Everybody should have a memory from a long-forgotten autumn, siting in hot thermal pools rounded by mist.

As a boy, born and raised in Budapest, I had always thought that every other city looks like my one. The trams, the buildings, the illustrious castle, which is basically a whole district on its own right. And the thermals.

In my town there is a thermal pool, bath, spa almost in every corner of the town. And here is the trick. In western Europe they call every kind of heated water a spa, bath, or something like that nonsense. But in my country, it means something else. These pools are big, and I mean, really big, and not artificially heated!

Of course not, a thermal gain it’s right to be that, because it is naturally hot, full of extraordinary minerals in big quantities which are actually good for your health. Not just some heated tap water sold to you with a glass of prosecco.

How old was I in that time? I can’t tell. I am not lying to you. I really can’t. Let say that I was somewhere after the point when I realized that school is not just about fun, but well before the down of the age of shaving. Ten? Yes, pretty close to that.

We went to one of the oldest and biggest bath houses. The Lukacs. Going to be hard for you to pronounce. Try like the name of the guy who invented Star Wars and you will end close enough.

This bath. Was used throughout the ages from the Romans who first discovered the beneficial health effects of it. Two thousand-year-old history of healing, maybe more if we assume that the Celts did know anything about it too. My grand da used it because his dad used it before him, and that was enough assurance for him. I highly doubt if he ever thought about the romans.

It was an early morning in the Bath. To be fair, usually I drunk my morning milk from the sofa, just beside the warm fireplace and watching cartoons around 8 AM. But not on this day! I was changing my clothes in a really old, and with the eyes of a ten-year-old, amazingly humongous building complex.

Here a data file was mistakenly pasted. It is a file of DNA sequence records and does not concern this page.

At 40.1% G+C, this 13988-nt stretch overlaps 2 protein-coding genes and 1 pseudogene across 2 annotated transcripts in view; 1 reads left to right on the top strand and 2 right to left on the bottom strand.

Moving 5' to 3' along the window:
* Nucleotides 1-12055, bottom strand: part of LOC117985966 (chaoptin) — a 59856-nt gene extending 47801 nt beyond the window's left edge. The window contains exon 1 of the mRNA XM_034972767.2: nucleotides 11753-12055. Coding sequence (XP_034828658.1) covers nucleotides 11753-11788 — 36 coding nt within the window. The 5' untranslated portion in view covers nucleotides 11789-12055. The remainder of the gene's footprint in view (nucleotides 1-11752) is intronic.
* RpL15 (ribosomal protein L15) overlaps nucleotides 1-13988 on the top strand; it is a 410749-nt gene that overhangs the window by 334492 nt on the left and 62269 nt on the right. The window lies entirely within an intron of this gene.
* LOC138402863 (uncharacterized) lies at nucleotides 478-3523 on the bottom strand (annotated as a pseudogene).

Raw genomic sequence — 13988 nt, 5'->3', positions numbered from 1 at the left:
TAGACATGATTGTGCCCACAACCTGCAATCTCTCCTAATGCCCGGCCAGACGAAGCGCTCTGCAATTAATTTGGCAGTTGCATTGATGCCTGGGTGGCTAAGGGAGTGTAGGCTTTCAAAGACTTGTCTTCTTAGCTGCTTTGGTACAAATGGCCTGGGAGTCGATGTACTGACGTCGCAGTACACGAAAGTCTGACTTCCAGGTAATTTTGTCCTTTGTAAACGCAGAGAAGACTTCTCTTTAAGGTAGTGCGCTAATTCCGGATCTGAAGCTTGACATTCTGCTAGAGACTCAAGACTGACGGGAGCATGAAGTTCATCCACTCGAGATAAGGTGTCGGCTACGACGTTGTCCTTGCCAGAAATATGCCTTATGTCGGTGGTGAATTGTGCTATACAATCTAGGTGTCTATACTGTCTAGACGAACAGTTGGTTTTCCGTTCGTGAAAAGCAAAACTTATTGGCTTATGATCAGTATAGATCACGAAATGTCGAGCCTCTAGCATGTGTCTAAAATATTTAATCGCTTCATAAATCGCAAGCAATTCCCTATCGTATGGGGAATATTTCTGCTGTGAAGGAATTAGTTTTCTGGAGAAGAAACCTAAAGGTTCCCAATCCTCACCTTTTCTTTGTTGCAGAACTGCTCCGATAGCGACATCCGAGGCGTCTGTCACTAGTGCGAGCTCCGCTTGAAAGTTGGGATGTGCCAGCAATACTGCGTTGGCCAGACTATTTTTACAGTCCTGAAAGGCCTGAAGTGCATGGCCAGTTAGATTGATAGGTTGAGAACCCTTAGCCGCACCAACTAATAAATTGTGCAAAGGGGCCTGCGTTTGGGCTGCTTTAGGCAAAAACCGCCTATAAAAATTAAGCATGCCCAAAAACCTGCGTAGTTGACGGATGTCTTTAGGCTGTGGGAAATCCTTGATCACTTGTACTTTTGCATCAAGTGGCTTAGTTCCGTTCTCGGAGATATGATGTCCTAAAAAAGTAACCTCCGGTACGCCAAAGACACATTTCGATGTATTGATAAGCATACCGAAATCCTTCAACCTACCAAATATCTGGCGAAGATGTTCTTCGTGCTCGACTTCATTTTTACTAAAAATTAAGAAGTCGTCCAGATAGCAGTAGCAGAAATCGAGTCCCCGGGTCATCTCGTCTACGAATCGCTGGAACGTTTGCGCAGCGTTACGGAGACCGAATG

Like a maze, with narrow corridors and giant pools, covered in moving, swirling mist. I had to admit, it was strange, remarkable and odd, all in the same time.

Honestly? I don’t even know yet, why we had to be there so early. But we had. It was the habit of my grandpa. When I entered the pool, I could see the pillars holding the outmost structures of the building surrounding it.

Imagine the whole thing like a complex, punctuated by pools. So, they are a bit in the building and out of it. In this way, when you enter the pool, you are really close to the corridors of the building, but when you are in the pool, you can see the sky.

On that day it was snowing. I clearly remember it. The wind was chilling, but the water was hot, and distinctively stink from sulphur, and something else what could be hard to identify. It was a mixture of open air, centuries old walls, and the other minerals in the water. You did not know it consciously, but your brain did instinctively know that it was something healthy, which was going to be good for you. And it was!

My grand pa used it against his old injuries, he was a long serving officer in the socialist era in the eastern bloc. Believe me, he had a few. Mostly stiff joints though, hard to heal with conventional tactics. The water helped. But it not just affects your actual physical body. Your soul as well. Sitting in the water, staring up into the light snow shower. More like a meditative experience than anything. You can relax, forgot your pain, problems, stress. Just get rid of them and reflect on yourself.

Of course, I learned that later, at that time I was only busy with annoying my grandpa with constantly playing a diver in the hot water and then jumping out, and in. And playing with the other few kids who accompanied their relatives. A ten-year-old doesn’t know much about stiff joints, isn’t it?